They were both captured and confined at Confederacy's most notoriously brutal prisoner of war concentration camp, Andersonville, where her husband died. She remained at Andersonville until it was threatened by Union forces, and was then transferred to the Florence Stockade in Florence, South Carolina. Less than three months before the end of the war, her gender was discovered by a doctor when, during an epidemic, she became ill, and eventually died.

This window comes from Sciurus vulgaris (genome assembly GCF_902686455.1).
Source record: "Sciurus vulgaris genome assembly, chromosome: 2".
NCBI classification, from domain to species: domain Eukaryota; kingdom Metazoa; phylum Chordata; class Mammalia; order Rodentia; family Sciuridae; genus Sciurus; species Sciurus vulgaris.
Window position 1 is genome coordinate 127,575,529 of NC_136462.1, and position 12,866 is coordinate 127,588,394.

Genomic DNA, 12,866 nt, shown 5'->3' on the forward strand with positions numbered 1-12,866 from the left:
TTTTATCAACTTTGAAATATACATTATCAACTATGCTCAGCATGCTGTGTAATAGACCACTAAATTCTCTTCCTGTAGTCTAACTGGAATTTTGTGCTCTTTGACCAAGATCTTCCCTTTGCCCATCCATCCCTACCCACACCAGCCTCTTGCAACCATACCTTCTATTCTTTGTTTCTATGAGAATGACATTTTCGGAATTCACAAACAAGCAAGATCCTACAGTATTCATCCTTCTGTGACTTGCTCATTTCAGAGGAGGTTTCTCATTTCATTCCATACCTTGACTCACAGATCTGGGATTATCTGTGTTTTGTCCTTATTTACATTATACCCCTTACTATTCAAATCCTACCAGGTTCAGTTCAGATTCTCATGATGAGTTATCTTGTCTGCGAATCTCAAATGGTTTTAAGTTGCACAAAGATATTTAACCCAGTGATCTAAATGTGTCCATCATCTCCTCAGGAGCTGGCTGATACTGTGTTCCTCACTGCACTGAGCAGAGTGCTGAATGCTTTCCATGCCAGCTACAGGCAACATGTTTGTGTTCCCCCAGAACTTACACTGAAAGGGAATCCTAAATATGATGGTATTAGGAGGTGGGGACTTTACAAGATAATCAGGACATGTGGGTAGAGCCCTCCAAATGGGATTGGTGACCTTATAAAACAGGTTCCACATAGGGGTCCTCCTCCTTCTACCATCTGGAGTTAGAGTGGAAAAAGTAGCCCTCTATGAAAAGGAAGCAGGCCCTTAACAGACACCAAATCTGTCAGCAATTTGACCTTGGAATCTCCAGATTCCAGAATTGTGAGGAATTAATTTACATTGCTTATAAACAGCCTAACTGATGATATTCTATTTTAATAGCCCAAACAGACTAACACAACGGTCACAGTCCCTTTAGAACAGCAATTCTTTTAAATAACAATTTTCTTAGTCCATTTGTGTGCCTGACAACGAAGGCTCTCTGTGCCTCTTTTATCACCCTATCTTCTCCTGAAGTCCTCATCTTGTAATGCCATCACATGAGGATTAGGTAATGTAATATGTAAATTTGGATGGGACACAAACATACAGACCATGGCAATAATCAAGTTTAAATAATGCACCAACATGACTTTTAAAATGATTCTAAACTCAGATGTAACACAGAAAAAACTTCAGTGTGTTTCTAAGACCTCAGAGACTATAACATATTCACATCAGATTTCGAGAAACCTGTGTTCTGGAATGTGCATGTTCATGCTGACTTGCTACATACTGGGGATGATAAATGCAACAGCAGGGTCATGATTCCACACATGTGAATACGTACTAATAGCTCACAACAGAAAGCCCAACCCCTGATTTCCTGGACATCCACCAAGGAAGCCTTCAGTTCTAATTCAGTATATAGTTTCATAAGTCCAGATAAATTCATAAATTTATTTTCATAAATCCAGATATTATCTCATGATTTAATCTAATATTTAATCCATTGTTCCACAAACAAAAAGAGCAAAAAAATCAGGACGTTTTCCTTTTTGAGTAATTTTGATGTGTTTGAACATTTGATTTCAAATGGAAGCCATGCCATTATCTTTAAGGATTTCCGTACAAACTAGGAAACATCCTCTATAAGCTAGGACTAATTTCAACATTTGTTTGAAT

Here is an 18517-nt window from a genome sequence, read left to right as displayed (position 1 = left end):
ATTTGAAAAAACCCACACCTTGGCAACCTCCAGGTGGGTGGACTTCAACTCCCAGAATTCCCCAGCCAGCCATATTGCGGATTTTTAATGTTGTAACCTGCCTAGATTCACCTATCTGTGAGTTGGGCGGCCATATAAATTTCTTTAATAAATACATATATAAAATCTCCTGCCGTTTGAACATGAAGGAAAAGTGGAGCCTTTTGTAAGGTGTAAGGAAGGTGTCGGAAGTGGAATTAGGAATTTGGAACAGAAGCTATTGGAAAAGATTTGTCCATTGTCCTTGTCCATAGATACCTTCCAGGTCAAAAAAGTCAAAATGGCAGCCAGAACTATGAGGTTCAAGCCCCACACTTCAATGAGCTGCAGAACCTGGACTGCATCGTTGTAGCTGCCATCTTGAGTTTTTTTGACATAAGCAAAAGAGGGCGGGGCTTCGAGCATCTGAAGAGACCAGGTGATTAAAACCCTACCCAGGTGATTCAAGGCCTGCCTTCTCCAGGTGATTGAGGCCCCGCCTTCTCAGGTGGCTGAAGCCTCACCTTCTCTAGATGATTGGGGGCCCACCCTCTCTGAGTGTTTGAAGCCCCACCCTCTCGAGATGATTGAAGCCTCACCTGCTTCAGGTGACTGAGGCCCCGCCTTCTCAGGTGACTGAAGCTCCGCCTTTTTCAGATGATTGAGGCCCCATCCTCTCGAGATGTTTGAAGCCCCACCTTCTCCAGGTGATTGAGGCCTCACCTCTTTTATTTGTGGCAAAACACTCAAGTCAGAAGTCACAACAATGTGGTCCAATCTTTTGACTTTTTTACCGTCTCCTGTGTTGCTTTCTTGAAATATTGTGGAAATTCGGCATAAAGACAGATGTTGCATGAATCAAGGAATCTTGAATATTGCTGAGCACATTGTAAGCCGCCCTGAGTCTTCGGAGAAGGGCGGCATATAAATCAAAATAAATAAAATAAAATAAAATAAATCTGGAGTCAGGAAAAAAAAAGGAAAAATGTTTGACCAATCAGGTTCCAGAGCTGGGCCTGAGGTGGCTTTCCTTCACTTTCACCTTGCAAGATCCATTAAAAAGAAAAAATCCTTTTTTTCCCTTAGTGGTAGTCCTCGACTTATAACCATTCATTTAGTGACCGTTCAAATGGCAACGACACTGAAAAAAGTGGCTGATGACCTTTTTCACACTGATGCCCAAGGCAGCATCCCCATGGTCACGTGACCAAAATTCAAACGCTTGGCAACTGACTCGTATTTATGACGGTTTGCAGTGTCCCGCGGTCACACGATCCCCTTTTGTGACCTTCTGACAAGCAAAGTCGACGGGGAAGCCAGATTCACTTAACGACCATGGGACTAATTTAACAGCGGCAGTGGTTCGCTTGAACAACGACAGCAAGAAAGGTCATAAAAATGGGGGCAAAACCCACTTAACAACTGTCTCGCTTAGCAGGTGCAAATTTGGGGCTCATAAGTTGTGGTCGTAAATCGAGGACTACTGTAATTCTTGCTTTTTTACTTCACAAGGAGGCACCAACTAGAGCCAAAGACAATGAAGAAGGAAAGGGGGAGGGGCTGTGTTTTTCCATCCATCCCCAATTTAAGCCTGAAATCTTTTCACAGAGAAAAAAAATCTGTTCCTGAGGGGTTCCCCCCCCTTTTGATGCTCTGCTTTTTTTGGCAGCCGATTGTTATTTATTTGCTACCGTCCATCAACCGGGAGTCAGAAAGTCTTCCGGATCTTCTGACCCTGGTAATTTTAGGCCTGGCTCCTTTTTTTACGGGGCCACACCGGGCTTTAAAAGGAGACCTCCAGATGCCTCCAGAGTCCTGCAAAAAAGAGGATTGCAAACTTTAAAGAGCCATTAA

An estimated 16,000 Union prisoners were held captive in the Florence Prison Stockade between September 1864 and February 1865. In that short period of time, well over 2,000 prisoners died from malnutrition and disease. The owner of a plantation adjacent to the prison allowed the dead to be buried in trenches on his property. This area was later established as the Florence National Cemetery. A plain marble headstone there bears Florena's name and the date of her death. She is believed to be the first woman to be buried in a national cemetery.
See also[edit | edit source]
References[edit | edit source]
- Sifakis. Who Was Who in the Civil War, page 86
- Blakey, Arch Fredric. General John Windor, C.S.A, page 4